Art Dealer Inigo Philbrick Has Vanished in a Cloud of Scandal
(Bloomberg) -- He burst onto the scene, a young man in a hurry, with an eye for art and a nose for a deal.
Before age 30, he was bidding millions for works by the likes of Basquiat, Kusama and Stingel for investors with money to spend. Then, in a blink, he vanished, leaving a trail of mystery and scandal in his wake.
Where in the world is Inigo Philbrick?
That is a question on many lips this week as artists, gallery owners and collectors descend on Miami Beach for one of the biggest events on the art world’s calendar.
Art Basel Miami Beach is buzzing about Philbrick, the central figure in what some are calling the biggest art scandal in years.
Philbrick, 32, disappeared from public view after being hit by a wave of lawsuits accusing him of fraud. The Art Basel crowd worries the affair will reinforce buyers’ worst fears about global trade, where even legitimate business often is done on the sly.
“It checks every box in a bad way,” said Los Angeles-based art dealer Timothy Blum. “So gross.”
Like the $67 billion art market, the Philbrick story stretches around the world. Its tentacles have wrapped around major auction houses, as well as an art-finance firm linked to billionaire George Soros.
At the center of it all are allegations — made in six lawsuits filed in London, New York and Miami — that Philbrick sold the same art works to different investors, sometimes at inflated prices. Companies in Asia, Europe and the U.S. have staked claims, some competing, to various pieces.
The allegations, which first came to light in October, seem to have driven Philbrick underground. This week, as champagne began to flow at Art Basel, his gallery in Miami appeared to be closed. A stylish figure with strawberry blonde hair and three-day stubble beard, Philbrick hasn’t been spotted for weeks at the trendy Japanese restaurant in Bal Harbour where he’s a regular. In London, a “for rent” sign was hanging outside his gallery.
Last month, Philbrick failed to appear for court hearings in Miami and London. His lawyers in Miami stopped representing him. Philbrick didn’t return emails and calls seeking comment.
And so, for now, the questions keep coming.
“What was he thinking?” said Wendy Goldsmith, a London-based art adviser.
Adam Lindemann, a dealer and collector, said Philbrick seemed to come out of nowhere, and Lindemann was never quite sure where he got his funding.
“He had this charming, rogue manner about him,” Lindemann said. “The art world always has people like this.”
Lowell Pettit, an art adviser in New York, said Philbrick seemed to have a lot of money behind him at a very early point in his career. “In short order, his name started to light up.”
Now, some investors say in lawsuits that Philbrick wasn’t all he appeared to be.
Singapore-based LLG PTE Ltd. told a London judge that evidence suggests he holds, directly or indirectly, $70 million worth of assets. It put the combined value of the art managed by his businesses at as much as $150 million. This includes a painting by Jean-Michel Basquiat, which another investor, Satfinance Investment Ltd., agreed to buy with Philbrick for $18.4 million — only to learn belatedly that the price was inflated by about $6 million, according to court filings.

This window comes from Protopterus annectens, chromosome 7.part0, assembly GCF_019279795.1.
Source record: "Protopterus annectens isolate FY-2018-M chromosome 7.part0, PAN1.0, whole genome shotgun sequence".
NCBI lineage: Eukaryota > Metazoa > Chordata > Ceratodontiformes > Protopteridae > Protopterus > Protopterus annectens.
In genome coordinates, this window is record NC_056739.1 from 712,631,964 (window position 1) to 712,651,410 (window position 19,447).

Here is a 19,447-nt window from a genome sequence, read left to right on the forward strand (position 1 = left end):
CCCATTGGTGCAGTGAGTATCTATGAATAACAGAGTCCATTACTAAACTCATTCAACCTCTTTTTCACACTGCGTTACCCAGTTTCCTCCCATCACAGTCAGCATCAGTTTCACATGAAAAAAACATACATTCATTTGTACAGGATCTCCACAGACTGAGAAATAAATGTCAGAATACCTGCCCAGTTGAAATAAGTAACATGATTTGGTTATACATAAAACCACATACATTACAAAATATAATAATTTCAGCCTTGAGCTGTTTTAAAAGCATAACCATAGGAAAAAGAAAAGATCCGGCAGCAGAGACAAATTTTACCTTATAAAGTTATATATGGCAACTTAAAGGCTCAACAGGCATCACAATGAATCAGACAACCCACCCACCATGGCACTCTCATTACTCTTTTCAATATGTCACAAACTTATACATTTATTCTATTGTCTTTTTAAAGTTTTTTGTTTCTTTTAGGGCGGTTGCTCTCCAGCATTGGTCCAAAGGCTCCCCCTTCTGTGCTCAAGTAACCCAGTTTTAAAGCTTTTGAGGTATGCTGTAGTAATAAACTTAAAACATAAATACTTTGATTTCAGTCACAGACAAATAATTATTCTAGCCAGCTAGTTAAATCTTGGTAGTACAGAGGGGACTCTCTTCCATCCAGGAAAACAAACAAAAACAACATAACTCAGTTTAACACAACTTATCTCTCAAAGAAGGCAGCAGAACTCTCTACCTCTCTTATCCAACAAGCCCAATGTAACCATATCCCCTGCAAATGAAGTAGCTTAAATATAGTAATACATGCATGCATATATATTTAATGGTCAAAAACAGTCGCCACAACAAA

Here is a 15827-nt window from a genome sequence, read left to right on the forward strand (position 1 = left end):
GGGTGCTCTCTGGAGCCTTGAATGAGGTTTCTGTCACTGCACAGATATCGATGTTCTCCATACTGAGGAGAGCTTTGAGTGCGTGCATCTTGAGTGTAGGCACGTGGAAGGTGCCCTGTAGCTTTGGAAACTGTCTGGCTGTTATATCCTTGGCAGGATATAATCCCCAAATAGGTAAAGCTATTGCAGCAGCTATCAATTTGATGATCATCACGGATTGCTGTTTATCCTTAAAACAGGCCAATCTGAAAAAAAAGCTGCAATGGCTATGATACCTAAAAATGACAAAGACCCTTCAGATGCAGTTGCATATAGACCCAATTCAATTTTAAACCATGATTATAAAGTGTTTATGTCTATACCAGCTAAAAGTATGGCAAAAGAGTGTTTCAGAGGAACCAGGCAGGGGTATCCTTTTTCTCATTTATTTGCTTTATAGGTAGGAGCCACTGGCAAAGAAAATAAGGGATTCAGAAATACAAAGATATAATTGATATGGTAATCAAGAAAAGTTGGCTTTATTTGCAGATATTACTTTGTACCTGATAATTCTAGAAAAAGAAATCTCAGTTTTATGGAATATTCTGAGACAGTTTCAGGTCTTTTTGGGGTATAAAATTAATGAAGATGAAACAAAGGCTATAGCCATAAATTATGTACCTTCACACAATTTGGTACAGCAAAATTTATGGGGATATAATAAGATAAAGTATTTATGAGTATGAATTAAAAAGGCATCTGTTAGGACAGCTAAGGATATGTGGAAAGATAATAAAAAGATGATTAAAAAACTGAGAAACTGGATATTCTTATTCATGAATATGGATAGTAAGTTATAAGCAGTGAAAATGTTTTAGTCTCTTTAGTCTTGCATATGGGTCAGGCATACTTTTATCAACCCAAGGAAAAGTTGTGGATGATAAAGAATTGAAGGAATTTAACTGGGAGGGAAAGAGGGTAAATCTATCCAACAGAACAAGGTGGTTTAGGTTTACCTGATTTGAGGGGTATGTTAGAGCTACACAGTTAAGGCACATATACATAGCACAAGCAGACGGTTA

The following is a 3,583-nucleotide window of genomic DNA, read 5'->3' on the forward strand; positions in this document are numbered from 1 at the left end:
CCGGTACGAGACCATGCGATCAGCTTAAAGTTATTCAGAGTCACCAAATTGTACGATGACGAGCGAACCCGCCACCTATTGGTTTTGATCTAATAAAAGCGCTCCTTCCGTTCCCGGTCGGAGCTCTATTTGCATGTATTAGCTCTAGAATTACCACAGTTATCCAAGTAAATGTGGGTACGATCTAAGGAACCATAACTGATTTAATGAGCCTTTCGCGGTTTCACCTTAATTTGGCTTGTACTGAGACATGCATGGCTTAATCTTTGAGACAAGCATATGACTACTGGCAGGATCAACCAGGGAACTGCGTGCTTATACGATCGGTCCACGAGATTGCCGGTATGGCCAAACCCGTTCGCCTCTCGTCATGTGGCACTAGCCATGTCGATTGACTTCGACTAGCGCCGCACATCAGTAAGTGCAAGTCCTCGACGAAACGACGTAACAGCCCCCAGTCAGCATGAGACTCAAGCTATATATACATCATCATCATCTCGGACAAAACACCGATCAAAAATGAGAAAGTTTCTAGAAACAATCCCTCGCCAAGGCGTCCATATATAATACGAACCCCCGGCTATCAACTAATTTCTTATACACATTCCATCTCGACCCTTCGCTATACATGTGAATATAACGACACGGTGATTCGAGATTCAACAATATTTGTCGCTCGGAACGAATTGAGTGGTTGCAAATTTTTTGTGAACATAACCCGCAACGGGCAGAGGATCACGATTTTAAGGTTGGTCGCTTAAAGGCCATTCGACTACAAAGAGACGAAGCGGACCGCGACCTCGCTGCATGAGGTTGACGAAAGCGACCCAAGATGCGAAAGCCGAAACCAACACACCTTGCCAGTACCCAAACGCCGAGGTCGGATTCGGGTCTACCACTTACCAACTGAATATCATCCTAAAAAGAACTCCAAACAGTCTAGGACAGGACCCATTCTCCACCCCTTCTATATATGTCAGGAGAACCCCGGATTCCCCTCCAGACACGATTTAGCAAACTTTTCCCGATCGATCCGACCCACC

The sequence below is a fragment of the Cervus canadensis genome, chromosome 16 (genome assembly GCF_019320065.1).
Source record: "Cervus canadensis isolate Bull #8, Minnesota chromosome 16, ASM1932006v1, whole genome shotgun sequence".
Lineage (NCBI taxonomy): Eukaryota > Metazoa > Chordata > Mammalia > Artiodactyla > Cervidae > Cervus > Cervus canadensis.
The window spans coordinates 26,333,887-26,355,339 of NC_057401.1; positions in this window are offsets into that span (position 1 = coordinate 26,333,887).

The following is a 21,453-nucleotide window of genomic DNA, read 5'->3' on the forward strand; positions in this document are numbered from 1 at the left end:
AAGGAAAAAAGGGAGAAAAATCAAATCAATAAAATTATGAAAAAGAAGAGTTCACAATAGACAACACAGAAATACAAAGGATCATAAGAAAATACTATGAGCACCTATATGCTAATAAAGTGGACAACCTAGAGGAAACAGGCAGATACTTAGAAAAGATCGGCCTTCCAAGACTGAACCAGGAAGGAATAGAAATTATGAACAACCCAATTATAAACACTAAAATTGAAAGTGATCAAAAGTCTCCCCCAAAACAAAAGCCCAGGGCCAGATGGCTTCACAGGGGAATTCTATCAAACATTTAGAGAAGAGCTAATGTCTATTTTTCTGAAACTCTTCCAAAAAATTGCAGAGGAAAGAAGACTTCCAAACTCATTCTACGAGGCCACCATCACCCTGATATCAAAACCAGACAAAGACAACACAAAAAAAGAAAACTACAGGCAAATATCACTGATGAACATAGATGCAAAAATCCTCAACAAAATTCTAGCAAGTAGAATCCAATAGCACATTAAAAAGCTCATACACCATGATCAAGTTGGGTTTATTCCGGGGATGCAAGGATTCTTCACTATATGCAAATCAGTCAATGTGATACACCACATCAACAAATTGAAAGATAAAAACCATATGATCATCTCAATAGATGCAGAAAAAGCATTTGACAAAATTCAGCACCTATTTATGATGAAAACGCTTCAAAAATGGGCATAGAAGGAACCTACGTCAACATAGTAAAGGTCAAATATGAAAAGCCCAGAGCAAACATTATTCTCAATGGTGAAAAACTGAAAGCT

Another contested work, a $3.4 million installation by Yayoi Kusama, is drawing crowds in Miami, next door to Philbrick’s darkened gallery. The display is by Miami’s Institute of Contemporary Art, a local museum where Philbrick was a regular donor.
FAP GmbH, a German investment company that bought the work through Philbrick, wants the Kusama back. But the installation appears to have been sold months ago to the Royal Commission for AlUla in a private transaction through Phillips auction house.
The allegations came as a shock to people who knew Philbrick. He grew up in an artistic family. His father, Harry Philbrick, was a director of the Aldrich Contemporary Art Museum in Ridgefield, Connecticut, and his mother, Jane Philbrick, is an artist. His parents, who are no longer together, declined to comment. Harry Philbrick said in an email that he’s been estranged from his son for almost a decade.
A classmate at Joel Barlow High School in Redding, Connecticut, from which Philbrick graduated with honors in 2005, remembers him as quiet and artsy. Francisca Mancini — the mother of his young child and his classmate at Goldsmiths, University of London, where he received an MFA in 2012 — said they haven’t been together “in years” and declined to comment.
In 2010, he joined the prestigious White Cube gallery in London as an intern and quickly won the confidence of its owner, Jay Jopling.
“He struck me as a smart, ambitious young man with a good eye for art and an impressive commercial sense,” Jopling said in an email. “He progressed quickly” and in 2012 launched Jopling’s secondary-market business. When a year later Philbrick decided to open his own gallery, Jopling said he “agreed to support him financially.”
Now, like the others, Jopling is in the middle of legal proceedings against his former protege.
Karen Boyer, an art adviser who moved to Miami from New York, said she was excited to hear that Philbrick opened a secondary-market space in the Design District last year.
“There was finally a gallery here selling more-established artists,” she said. “It’s disappointing that it turned out not to be true. Brings to mind an old saying about Miami: ‘It’s a sunny place for shady people.’”
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